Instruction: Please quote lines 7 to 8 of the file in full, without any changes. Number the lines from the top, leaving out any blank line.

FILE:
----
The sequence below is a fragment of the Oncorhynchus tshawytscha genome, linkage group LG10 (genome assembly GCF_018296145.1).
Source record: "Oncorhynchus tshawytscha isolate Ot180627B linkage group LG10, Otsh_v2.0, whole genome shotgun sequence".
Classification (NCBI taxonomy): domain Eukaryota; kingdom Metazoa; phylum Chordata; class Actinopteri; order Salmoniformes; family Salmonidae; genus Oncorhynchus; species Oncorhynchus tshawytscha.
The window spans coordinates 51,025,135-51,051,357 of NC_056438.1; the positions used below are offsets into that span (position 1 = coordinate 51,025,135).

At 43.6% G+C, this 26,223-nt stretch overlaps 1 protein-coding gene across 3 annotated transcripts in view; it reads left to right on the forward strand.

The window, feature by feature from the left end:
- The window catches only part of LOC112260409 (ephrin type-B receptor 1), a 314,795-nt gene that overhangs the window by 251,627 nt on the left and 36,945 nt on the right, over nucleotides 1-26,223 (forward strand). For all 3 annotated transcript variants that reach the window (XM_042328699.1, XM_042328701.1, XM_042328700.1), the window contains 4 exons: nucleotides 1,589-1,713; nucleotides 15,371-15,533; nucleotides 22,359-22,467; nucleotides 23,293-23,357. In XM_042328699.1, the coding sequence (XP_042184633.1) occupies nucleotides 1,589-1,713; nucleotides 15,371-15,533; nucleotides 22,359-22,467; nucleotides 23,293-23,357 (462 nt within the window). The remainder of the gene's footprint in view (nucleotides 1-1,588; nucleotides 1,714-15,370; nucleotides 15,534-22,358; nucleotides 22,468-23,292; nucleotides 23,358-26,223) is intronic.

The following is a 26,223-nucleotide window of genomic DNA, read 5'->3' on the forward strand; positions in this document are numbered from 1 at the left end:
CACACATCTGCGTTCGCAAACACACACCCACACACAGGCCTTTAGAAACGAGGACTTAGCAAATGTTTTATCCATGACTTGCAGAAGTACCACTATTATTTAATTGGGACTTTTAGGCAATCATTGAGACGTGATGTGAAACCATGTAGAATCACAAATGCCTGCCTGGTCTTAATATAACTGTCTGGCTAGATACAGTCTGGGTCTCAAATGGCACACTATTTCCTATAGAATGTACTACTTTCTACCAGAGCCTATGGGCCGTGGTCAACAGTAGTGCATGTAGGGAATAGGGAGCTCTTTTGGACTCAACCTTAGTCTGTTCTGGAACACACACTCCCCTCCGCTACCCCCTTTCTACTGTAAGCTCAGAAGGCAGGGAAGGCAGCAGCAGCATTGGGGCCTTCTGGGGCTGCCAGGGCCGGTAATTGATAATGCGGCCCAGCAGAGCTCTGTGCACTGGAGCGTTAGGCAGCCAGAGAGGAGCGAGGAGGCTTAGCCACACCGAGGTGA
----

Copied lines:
- The window catches only part of LOC112260409 (ephrin type-B receptor 1), a 314,795-nt gene that overhangs the window by 251,627 nt on the left and 36,945 nt on the right, over nucleotides 1-26,223 (forward strand). For all 3 annotated transcript variants that reach the window (XM_042328699.1, XM_042328701.1, XM_042328700.1), the window contains 4 exons: nucleotides 1,589-1,713; nucleotides 15,371-15,533; nucleotides 22,359-22,467; nucleotides 23,293-23,357. In XM_042328699.1, the coding sequence (XP_042184633.1) occupies nucleotides 1,589-1,713; nucleotides 15,371-15,533; nucleotides 22,359-22,467; nucleotides 23,293-23,357 (462 nt within the window). The remainder of the gene's footprint in view (nucleotides 1-1,588; nucleotides 1,714-15,370; nucleotides 15,534-22,358; nucleotides 22,468-23,292; nucleotides 23,358-26,223) is intronic.

The following is a 26,223-nucleotide window of genomic DNA, read 5'->3' on the forward strand; positions in this document are numbered from 1 at the left end: